What is a CD (Certificate of Deposit)?

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by mikel , in category: Banking and Credit , a year ago

What is a CD (Certificate of Deposit)?

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2 answers

by elizabeth , 10 months ago

@mikel 

A CD or Certificate of Deposit is a financial product offered by banks and other financial institutions. It is a time deposit where individuals or businesses deposit a certain amount of money for a fixed period of time, typically ranging from a few months to several years. In return for depositing money, the bank pays a fixed interest rate on the funds deposited. CDs are considered low-risk investments and are insured by the FDIC (Federal Deposit Insurance Corporation) in the United States, protecting depositors against bank failures up to a certain amount. However, in exchange for the security and fixed interest rate, the money deposited in a CD cannot be withdrawn until the maturity date without incurring a penalty.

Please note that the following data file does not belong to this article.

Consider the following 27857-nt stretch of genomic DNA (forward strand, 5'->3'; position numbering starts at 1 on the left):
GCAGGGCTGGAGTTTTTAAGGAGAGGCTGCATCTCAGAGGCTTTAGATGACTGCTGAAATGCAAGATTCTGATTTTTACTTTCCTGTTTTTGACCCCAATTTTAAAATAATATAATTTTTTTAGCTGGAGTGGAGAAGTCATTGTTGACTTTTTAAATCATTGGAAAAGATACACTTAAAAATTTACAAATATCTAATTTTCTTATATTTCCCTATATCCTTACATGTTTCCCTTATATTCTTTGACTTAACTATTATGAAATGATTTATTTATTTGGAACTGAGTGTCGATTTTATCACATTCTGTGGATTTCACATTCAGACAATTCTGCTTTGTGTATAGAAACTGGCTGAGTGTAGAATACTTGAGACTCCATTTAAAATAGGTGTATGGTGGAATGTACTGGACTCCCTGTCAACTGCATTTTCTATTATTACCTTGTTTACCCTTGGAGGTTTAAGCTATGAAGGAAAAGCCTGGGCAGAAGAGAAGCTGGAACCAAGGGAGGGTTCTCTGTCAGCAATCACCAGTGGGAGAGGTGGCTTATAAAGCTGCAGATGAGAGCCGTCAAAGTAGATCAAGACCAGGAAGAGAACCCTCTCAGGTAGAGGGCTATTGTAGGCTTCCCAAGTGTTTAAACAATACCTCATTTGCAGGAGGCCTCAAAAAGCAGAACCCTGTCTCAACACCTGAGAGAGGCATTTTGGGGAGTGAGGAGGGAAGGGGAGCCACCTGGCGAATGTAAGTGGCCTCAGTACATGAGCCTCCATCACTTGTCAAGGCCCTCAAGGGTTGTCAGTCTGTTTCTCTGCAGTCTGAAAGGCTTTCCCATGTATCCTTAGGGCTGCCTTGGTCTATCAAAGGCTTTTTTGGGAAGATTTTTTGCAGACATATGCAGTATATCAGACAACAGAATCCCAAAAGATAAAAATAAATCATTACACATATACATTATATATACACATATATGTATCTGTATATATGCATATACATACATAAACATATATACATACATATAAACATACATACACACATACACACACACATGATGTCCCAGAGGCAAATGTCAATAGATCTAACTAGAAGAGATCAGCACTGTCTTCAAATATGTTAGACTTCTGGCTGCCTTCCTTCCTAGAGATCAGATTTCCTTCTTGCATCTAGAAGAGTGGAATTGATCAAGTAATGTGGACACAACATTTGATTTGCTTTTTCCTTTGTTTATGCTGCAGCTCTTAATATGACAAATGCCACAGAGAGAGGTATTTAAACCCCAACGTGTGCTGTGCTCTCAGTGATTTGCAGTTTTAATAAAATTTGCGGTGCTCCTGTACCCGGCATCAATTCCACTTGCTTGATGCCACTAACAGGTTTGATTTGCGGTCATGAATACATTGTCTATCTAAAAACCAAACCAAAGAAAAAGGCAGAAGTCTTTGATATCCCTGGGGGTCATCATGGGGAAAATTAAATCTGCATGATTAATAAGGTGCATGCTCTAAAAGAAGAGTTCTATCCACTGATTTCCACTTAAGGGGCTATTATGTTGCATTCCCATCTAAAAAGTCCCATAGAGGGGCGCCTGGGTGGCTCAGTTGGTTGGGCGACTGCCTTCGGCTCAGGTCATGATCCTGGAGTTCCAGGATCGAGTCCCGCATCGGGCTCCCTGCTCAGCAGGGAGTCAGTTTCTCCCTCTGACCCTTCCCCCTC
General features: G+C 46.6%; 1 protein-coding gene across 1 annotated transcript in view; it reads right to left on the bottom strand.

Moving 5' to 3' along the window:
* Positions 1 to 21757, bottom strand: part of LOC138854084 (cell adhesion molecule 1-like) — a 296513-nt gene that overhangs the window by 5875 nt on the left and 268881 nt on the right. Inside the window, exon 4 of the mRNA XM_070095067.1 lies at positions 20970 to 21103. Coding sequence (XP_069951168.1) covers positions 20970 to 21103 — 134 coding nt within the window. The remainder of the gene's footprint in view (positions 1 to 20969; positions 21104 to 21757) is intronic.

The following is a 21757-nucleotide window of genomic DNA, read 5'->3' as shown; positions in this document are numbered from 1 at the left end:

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by liam , 5 months ago

@mikel 

When the CD reaches its maturity date, the depositor can withdraw the money along with the accrued interest. The interest rates on CDs are typically higher than those on regular savings accounts because of the fixed term and limited access to the funds. Some CDs may also have a variable interest rate, where the rate can change depending on market conditions.


CDs are commonly used by individuals and businesses as a way to save money for future financial goals or to earn a predictable return on their funds. They are particularly favored by conservative investors who prioritize the preservation of capital and are not seeking short-term liquidity. The specific terms and conditions of a CD, such as the minimum deposit amount, interest rate, and maturity period, vary between banks and financial institutions.